Zimbabwe's 2014 Bond Coins
|Zimbabwe's 2014 Bond Coins|
|Zimbabwe Bond Coins|
|Central bank||Reserve Bank of Zimbabwe|
|Date of introduction||1 December 2014|
|Source||1 December 2014|
|Nickname||Bond Coins, Zim Dollar|
Bond coins are a currency of coins backed by a bond that were introduced by the Reserve Bank of Zimbabwe (RBZ) in December 2014 and in March 2015 respectively with the aim of easing transaction change problems.
The bond coins were denominated in 1 cent, 5 cents, 10 cents and 25 cents. The coins were brought into circulation through the local banks. The coins were minted in South Africa. At the time of introduction, the coins were equivalent to the value of US cents.
The total value of the coins introduced was US $10 million backed by a $50 million dollar denominated bond translated to 2% of the total bank deposits in the country.
100% dollarisation a mistake
At the unveiling of the coins, the RBZ Governor John Mangudya said that Zimbabwe made the mistake of going 100 percent dollarization without leaving room for small change, hence the introduction of the bond coins was aimed at addressing the small change gap.
The introduction of the Bond coins was widely believed to be a gradual introduction of the Zimbabwe's own currency which was abandoned in 2009 after a decade of hyperinflation, in favour of a multi-currency regime dominated by the US dollar and South African Rand. Mangudya however denied this was the introduction of the local currency in disguise, saying such a move would be "economic suicide". The governor said it would take about 4 to 5 years for the local currency to be reintroduced. There were also underlying fears that the new set of coins would face stiff resistance from the public and informal traders who were unsure of the government's intentions. The government went on to launch the coins regardless of some of the concerns that had been raised.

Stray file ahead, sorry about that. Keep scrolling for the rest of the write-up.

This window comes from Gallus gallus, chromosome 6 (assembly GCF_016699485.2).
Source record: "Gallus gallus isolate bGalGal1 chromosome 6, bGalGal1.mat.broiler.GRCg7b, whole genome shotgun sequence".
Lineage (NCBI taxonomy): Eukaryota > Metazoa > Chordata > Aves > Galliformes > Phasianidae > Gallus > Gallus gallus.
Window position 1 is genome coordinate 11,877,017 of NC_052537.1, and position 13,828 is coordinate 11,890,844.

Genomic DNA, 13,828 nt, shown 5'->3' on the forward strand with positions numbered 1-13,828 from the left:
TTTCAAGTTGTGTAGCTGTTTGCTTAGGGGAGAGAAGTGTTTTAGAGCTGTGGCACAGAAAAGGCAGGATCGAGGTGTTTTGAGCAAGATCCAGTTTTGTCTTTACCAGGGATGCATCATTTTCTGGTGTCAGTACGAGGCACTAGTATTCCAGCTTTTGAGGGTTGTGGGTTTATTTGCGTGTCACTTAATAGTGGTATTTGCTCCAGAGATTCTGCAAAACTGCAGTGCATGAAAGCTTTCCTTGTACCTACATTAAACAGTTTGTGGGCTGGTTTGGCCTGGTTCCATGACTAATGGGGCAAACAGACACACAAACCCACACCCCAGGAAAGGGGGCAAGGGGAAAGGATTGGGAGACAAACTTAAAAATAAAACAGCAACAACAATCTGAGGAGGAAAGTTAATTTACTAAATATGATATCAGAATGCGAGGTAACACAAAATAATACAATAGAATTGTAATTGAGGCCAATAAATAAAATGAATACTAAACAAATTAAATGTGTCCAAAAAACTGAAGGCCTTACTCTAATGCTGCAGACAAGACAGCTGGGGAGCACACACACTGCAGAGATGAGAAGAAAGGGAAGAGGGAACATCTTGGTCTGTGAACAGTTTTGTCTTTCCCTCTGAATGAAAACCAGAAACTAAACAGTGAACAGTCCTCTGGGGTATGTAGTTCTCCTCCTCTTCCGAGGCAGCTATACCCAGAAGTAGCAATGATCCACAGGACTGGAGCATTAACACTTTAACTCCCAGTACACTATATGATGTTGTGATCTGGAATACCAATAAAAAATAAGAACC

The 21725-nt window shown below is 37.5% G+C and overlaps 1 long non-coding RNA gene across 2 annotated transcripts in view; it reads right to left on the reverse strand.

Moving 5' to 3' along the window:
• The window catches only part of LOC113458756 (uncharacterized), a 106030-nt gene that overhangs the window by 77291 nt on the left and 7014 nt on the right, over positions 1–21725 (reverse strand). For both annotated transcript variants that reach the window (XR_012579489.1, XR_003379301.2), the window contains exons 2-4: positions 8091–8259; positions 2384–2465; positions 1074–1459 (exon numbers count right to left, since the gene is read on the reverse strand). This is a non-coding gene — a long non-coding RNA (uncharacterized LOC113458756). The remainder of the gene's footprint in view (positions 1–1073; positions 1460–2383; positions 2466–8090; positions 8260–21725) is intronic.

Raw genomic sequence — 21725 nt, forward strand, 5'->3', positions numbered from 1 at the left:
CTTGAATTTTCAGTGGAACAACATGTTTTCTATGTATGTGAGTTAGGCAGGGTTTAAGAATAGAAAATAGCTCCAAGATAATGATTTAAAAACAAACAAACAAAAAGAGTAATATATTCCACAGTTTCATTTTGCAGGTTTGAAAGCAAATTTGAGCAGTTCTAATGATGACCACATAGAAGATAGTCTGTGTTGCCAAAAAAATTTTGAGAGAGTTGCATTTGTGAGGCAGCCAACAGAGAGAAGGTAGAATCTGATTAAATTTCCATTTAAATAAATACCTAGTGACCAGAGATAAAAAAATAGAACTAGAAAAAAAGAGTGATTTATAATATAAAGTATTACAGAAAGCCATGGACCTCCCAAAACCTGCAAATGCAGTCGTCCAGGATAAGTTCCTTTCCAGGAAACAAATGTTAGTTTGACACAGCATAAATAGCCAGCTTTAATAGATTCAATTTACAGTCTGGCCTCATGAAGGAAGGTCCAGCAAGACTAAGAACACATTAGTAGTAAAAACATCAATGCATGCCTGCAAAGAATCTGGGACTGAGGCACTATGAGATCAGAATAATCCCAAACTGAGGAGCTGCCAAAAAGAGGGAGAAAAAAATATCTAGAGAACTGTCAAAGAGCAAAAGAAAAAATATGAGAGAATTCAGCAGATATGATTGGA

Rejection and Supply Shortage
It was reported soon after the release of the coins on the market that street vendors, commuter bus operators (kombis), and fuel service stations were rejecting the coins, insisting that their customers use US dollars to settle for goods and services. There was still widespread skepticism that the introduction of the bond coins is a precursor to the introduction of the Zimbabwean dollar. Circulation of the coins seemed to have been confined to major retail shops such as OK Zimbabwe. While service providers such as Kombi operators were fingered as the chief culprits in preventing the circulation of the coins by rejecting them as legal tender.
In addition to the rejection, a shortage of the Bond Coins was experienced and many shoppers who requested bond coins found the shops without any and were still offered change as sweets and South African Rands. Mangudya explained that banks had under-ordered the coins and that they were working with them to ensure there was enough supply of the coins. By January 3, 2015, only US $2.5 million of the US $10 million worth of bond coins available had been channeled to the banks. Mangudya also said that shops needed to adjust the prices from the traditional 50 cents and $1 to variable amounts like 75 cents since the bond coins allowed them to do this.
Eventually, in 2015, the Bond Coins were preferred as a currency to South African rands as the SA economy weakened. By 2016, the Bond Coins were accepted in virtually all transactions from the very formal (in supermarkets) to the streets.
- Golden Sibanda, RBZ introduces coins, The Herald, Published:6 December 2014, Retrieved:6 December 2014
- Africa Economy: Zimbabwe central bank unveils new bond coins, Africa Xinhuanet, Published:5 Dec 2014, Retrieved:6 Dec 2014
- ‘Bond coins to face stiff resistance’, NewsDay, Published: December 17, 2014, Retrieved: December 18, 2014
- BUSINESS: TEETHING PROBLEMS FOR BOND COINS, Ignorance breeding scepticism, The Sunday Mail, Retrieved:4 Jan 2015, Published:4 Jan 2015